You gotta respect the hustle from artists who do it the right way.
Nashville’s always been known as a “ten year town,” meaning that it takes artists 10 years from the time they get to Nashville before they have any real level of success.
But now we’re living in a time when singers can post a video on TikTok, have it go viral, and all of a sudden they have a record deal and are opening for whichever tour their label can get them on.
When you see those artists in concert though, the crowd (or whatever crowd they can manage to draw) usually knows one or two of their hits and that’s about it.
Then there are the artists who spend years and years grinding it out, writing songs and seeing what works, and building fans who know every word to every one of their songs.
Those are the artists that I really respect – artists like Lainey Wilson.
The queen of “bell-bottom country” has become on of the biggest artists in country music over the past couple years. In 2021 she had her first #1 single with “Things A Man Oughta Know.” She won the CMA New Artist of the Year award at the 2022 ceremonies, and “Heart Like a Truck” became a massive hit and Lainey’s second #1 single with the help of TikTok and…well, Lainey’s bell bottom.
Lainey has also scored #1 hits with her collaborations with Cole Swindell, “Never Say Never,” and HARDY with “wait in the truck,” as well as her latest single “Watermelon Moonshine.” At this point everything she touches pretty much turns to gold.
So if you just started following her career, it probably seems like Lainey’s had a meteoric rise since the release of her major-label debut album back in 2021.
But what you don’t see is the years of hard work that it took to get there.
Lainey actually started out at a young age…as a Hannah Montana impersonator. And when she would perform as the famous Miley Cyrus character, she would “open” for Hannah Montana as herself so she could play some of her own music.
Then she began playing with a local band in her home state of Louisiana. But when she decided that she wanted to make a career out of music, she bought a camper and moved to Nashville – and lived in the camper for three years.
“When I decided I needed to be here full time, I ended up buying a camper trailer and moving it to Nashville. I lived in it the first three years I was here and finished college in it…
It was a Flagstaff, it was like a 20-foot bumper pull. It did have a shower, but I flooded it at one point and then the floor started rotting out. I was always having problems with it.”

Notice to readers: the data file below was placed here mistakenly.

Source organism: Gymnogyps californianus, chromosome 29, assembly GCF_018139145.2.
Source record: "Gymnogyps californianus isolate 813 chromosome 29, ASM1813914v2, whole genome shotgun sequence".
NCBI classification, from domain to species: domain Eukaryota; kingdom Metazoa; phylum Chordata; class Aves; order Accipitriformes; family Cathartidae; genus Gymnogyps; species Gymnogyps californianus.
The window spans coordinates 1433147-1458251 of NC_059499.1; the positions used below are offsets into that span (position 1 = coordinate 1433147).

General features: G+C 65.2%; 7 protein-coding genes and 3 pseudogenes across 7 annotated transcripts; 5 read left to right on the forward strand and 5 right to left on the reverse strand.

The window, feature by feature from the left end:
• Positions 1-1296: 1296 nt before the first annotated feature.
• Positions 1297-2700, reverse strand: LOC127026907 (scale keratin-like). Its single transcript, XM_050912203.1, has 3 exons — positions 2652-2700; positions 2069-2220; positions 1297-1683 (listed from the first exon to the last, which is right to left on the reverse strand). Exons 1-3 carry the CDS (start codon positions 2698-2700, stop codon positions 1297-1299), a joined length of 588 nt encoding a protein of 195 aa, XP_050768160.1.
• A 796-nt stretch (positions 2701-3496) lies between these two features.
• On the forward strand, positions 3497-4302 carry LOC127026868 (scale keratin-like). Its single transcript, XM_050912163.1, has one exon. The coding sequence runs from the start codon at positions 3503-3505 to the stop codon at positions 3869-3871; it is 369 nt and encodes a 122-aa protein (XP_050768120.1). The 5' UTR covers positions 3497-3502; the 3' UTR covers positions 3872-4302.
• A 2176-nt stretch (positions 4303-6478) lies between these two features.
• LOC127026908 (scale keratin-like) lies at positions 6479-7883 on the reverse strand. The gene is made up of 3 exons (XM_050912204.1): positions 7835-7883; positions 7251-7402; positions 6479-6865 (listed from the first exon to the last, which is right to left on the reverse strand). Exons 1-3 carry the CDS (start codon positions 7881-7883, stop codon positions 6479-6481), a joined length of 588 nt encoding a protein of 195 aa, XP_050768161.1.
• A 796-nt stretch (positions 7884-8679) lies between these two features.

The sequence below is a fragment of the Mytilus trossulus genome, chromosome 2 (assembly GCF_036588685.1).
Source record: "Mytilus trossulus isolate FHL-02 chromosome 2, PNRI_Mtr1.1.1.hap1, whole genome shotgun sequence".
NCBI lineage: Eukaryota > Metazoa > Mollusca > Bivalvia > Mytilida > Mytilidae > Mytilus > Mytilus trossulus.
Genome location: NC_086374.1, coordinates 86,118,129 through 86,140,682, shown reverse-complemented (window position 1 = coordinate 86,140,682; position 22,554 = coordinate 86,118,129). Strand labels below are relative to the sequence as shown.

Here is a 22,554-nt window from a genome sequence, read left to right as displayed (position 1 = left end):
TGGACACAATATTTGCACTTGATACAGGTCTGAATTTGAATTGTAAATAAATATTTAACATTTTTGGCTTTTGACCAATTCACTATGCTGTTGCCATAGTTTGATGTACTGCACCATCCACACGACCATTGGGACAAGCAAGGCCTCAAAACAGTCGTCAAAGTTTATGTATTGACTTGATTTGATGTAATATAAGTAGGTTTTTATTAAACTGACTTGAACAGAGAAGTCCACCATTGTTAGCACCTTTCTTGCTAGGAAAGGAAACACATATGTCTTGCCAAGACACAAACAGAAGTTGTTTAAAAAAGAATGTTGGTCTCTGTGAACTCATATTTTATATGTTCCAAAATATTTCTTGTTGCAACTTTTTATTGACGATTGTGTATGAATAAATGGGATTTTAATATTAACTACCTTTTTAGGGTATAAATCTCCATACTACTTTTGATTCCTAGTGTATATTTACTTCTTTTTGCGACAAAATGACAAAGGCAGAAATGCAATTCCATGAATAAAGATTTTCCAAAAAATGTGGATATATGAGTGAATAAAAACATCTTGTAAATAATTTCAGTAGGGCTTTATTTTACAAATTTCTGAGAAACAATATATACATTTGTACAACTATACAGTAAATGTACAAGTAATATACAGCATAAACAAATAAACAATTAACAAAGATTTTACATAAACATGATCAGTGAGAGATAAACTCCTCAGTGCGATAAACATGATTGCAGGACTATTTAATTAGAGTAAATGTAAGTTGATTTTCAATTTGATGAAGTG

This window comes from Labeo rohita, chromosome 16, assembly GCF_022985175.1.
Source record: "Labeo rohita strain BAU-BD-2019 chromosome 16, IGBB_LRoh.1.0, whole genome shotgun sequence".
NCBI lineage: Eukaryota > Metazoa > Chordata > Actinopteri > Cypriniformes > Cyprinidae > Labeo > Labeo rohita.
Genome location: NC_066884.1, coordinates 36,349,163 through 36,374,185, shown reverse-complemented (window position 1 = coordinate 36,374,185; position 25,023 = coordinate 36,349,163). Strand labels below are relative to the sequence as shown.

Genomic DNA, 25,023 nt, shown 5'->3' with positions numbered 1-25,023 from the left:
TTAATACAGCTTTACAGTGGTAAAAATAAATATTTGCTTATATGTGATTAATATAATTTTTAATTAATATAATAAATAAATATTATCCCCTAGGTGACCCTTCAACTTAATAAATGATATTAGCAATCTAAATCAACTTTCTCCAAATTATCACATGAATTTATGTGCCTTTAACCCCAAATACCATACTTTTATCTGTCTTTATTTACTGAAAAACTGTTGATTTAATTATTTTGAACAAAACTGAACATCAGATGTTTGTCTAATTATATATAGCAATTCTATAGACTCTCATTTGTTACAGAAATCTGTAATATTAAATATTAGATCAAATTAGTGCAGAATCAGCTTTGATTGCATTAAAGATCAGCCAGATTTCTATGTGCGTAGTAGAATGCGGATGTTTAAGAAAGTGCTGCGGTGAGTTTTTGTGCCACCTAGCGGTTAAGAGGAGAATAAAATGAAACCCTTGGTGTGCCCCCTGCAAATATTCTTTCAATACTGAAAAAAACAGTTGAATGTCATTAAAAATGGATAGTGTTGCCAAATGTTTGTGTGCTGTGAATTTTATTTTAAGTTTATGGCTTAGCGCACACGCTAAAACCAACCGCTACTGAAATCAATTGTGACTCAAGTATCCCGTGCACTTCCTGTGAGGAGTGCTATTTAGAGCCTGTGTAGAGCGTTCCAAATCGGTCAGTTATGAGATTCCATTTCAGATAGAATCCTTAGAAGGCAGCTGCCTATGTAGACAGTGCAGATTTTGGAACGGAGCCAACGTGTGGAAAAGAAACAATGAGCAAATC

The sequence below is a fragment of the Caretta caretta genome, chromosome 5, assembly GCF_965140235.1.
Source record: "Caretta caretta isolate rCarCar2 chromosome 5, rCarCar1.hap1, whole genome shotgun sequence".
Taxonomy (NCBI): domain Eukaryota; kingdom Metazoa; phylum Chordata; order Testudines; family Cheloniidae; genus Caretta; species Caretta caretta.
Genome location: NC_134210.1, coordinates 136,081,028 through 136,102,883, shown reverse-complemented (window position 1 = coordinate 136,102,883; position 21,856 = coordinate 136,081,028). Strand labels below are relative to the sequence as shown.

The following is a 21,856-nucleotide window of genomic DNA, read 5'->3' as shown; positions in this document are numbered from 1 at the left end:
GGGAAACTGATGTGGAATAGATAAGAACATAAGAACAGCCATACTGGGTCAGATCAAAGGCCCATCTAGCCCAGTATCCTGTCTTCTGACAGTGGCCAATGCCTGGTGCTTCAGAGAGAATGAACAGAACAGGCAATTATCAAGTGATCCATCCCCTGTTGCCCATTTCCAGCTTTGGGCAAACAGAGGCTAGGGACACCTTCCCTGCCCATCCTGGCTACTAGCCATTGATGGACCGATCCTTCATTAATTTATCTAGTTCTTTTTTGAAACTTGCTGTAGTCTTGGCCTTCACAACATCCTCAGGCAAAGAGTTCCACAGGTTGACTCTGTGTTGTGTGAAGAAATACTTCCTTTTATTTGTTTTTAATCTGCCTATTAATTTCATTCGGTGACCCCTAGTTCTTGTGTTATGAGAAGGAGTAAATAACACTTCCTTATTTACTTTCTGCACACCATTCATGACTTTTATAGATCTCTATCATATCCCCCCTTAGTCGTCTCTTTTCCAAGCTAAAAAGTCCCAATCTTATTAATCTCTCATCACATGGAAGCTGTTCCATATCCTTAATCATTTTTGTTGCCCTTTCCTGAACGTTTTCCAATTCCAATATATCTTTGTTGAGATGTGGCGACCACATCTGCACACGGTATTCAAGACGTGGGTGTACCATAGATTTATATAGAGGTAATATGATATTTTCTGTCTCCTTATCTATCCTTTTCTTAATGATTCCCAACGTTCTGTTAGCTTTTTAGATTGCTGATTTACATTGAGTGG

Luckily for Lainey, she had one connection in Nashville when she moved here – and he let her park her camper in his studio parking lot.
“I moved here in August of 2011…There was a guy from my hometown, his name was Jerry Cupit. He had some success in the ’90s with like Ken Mellons, Kevin Sharpe…
And crazy story, my daddy’s daddy has always loved music, just wanted to support it any way he could. So in the ’70s he gave Jerry Cupit a few hundred bucks to help him move to Nashville and get started.
And as a favor in return, Jerry let me live in his studio parking lot for free for those three years.
So he was really my only contact that I knew.”
But it wasn’t an easy road.
Lainey talked about the struggles of living in a camper in a new city while trying to chase her dreams:
“There has been some dark days for me. I was very lonely. I didn’t know hardly anybody in town.
Tornadoes would roll through, the tornado sirens would be going off. The winters were cold, I’d have to sleep in three or four jackets, three pairs of socks just to stay warm.”
See, it’s not all glitz and glamour.
And Lainey admits that if she had known what it was going to take to “make it,” she’s not sure if she would have done it:
“When I look back, honestly, if I had known it was going to be this hard, I don’t know if I would go and do it again.”
But it was also while she was living in the camper that Lainey met another aspiring artist – a guy named Luke Combs – and he started coming over to her trailer to write songs.
So yeah, it takes a while for artists who want to “make it” in the music business. But it’s nice to see it pay off for people like Lainey who made the sacrifices and put in the work and did things the right way.
And more than 10 years later, she’s sitting here as the reigning CMA New Artist of the Year with multiple #1 hits, a role in the top TV show in the world, Yellowstone, and two killer albums under her belt.
Like I said, Nashville’s a ten year town – but I would guess that if you asked Lainey, she’d say those 10 years were worth it.